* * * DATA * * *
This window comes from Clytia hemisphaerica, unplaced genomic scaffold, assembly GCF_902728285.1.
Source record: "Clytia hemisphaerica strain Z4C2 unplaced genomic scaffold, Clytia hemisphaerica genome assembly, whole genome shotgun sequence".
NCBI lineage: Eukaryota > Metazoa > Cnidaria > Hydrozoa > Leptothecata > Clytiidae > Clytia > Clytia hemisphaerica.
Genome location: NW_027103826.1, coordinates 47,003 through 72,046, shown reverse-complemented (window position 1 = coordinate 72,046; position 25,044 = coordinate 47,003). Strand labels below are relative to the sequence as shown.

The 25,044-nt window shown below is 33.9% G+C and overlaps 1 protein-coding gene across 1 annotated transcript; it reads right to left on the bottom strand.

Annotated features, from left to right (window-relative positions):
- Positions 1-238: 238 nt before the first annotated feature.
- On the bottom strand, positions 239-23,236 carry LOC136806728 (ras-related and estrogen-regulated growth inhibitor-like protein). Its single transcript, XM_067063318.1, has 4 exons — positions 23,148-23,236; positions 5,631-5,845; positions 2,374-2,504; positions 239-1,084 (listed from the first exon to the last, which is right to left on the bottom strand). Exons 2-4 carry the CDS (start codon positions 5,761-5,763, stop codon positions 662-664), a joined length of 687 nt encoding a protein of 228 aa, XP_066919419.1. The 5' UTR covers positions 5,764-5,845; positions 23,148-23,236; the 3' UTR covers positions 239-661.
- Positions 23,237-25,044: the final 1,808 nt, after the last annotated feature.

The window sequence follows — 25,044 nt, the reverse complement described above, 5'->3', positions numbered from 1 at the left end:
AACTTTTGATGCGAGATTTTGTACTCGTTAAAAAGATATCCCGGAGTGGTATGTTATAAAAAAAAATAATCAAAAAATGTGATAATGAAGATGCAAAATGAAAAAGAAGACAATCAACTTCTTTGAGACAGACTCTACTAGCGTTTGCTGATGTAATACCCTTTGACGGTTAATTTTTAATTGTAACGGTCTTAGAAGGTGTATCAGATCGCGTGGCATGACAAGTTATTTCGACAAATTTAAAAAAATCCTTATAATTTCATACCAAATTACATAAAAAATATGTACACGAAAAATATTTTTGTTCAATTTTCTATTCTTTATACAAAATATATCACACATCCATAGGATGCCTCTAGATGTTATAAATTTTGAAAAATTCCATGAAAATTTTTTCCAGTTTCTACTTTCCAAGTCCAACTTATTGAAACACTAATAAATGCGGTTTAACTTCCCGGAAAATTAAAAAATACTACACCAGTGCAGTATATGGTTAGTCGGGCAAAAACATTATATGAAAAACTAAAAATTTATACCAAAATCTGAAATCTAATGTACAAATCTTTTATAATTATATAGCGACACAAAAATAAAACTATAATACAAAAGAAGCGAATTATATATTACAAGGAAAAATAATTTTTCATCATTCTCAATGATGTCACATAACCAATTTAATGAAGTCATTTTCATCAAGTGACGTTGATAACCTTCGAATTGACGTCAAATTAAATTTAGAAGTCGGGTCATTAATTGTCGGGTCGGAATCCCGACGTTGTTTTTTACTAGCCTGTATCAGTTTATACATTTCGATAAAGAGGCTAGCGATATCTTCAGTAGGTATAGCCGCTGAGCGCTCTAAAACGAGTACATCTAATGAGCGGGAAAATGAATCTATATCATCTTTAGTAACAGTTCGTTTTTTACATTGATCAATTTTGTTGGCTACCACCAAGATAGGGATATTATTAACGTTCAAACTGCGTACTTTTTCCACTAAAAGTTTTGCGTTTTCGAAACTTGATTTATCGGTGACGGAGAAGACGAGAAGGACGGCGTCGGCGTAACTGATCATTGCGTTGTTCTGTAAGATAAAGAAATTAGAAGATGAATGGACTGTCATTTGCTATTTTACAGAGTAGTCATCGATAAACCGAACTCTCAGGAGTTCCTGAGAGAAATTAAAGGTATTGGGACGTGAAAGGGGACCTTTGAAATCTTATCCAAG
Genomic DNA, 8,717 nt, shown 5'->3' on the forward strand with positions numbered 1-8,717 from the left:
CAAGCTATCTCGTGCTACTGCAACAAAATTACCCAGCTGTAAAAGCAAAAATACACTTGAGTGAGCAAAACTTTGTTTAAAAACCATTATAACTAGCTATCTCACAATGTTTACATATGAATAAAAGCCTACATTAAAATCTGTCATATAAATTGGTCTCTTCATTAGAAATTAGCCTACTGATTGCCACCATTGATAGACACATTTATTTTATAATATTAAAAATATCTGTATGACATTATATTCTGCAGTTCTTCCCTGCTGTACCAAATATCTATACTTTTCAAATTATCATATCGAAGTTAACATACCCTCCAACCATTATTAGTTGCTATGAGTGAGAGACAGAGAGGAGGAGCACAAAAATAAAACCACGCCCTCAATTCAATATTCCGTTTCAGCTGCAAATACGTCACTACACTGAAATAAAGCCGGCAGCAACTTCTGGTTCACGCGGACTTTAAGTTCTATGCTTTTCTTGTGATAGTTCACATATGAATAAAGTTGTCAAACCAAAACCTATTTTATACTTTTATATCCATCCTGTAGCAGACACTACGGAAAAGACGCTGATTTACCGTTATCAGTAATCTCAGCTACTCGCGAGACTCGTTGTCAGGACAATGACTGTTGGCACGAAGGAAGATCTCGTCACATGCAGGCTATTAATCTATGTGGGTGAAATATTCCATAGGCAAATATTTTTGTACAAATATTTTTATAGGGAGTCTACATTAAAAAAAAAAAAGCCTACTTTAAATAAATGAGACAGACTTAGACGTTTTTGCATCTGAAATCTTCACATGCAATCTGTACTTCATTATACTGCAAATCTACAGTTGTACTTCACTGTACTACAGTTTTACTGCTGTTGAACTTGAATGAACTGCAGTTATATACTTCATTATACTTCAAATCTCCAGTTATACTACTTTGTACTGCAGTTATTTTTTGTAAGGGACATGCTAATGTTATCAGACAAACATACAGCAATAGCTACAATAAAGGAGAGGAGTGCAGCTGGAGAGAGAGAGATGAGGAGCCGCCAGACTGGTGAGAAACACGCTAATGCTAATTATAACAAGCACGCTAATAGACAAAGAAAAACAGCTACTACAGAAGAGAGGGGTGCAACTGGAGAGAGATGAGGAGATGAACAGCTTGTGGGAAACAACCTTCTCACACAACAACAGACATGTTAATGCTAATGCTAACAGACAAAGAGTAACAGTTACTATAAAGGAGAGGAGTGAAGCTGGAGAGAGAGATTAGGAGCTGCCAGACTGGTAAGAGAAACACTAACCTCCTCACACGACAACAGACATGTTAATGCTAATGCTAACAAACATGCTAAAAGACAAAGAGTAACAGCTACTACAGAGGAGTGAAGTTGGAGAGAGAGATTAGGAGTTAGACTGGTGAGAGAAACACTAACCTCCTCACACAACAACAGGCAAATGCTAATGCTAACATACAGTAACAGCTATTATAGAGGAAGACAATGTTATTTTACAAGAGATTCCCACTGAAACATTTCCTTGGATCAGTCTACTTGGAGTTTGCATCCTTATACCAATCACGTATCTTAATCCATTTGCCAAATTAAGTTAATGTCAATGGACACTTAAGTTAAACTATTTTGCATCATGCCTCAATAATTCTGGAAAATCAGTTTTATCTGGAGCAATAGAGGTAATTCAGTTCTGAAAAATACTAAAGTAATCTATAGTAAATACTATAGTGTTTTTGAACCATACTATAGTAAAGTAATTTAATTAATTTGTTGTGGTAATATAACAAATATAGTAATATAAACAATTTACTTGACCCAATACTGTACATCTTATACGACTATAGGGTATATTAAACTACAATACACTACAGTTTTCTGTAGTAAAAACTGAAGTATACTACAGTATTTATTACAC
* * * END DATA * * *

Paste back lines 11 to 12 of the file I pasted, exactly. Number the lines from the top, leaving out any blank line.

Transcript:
AACTTTTGATGCGAGATTTTGTACTCGTTAAAAAGATATCCCGGAGTGGTATGTTATAAAAAAAAATAATCAAAAAATGTGATAATGAAGATGCAAAATGAAAAAGAAGACAATCAACTTCTTTGAGACAGACTCTACTAGCGTTTGCTGATGTAATACCCTTTGACGGTTAATTTTTAATTGTAACGGTCTTAGAAGGTGTATCAGATCGCGTGGCATGACAAGTTATTTCGACAAATTTAAAAAAATCCTTATAATTTCATACCAAATTACATAAAAAATATGTACACGAAAAATATTTTTGTTCAATTTTCTATTCTTTATACAAAATATATCACACATCCATAGGATGCCTCTAGATGTTATAAATTTTGAAAAATTCCATGAAAATTTTTTCCAGTTTCTACTTTCCAAGTCCAACTTATTGAAACACTAATAAATGCGGTTTAACTTCCCGGAAAATTAAAAAATACTACACCAGTGCAGTATATGGTTAGTCGGGCAAAAACATTATATGAAAAACTAAAAATTTATACCAAAATCTGAAATCTAATGTACAAATCTTTTATAATTATATAGCGACACAAAAATAAAACTATAATACAAAAGAAGCGAATTATATATTACAAGGAAAAATAATTTTTCATCATTCTCAATGATGTCACATAACCAATTTAATGAAGTCATTTTCATCAAGTGACGTTGATAACCTTCGAATTGACGTCAAATTAAATTTAGAAGTCGGGTCATTAATTGTCGGGTCGGAATCCCGACGTTGTTTTTTACTAGCCTGTATCAGTTTATACATTTCGATAAAGAGGCTAGCGATATCTTCAGTAGGTATAGCCGCTGAGCGCTCTAAAACGAGTACATCTAATGAGCGGGAAAATGAATCTATATCATCTTTAGTAACAGTTCGTTTTTTACATTGATCAATTTTGTTGGCTACCACCAAGATAGGGATATTATTAACGTTCAAACTGCGTACTTTTTCCACTAAAAGTTTTGCGTTTTCGAAACTTGATTTATCGGTGACGGAGAAGACGAGAAGGACGGCGTCGGCGTAACTGATCATTGCGTTGTTCTGTAAGATAAAGAAATTAGAAGATGAATGGACTGTCATTTGCTATTTTACAGAGTAGTCATCGATAAACCGAACTCTCAGGAGTTCCTGAGAGAAATTAAAGGTATTGGGACGTGAAAGGGGACCTTTGAAATCTTATCCAAG
Genomic DNA, 8,717 nt, shown 5'->3' on the forward strand with positions numbered 1-8,717 from the left: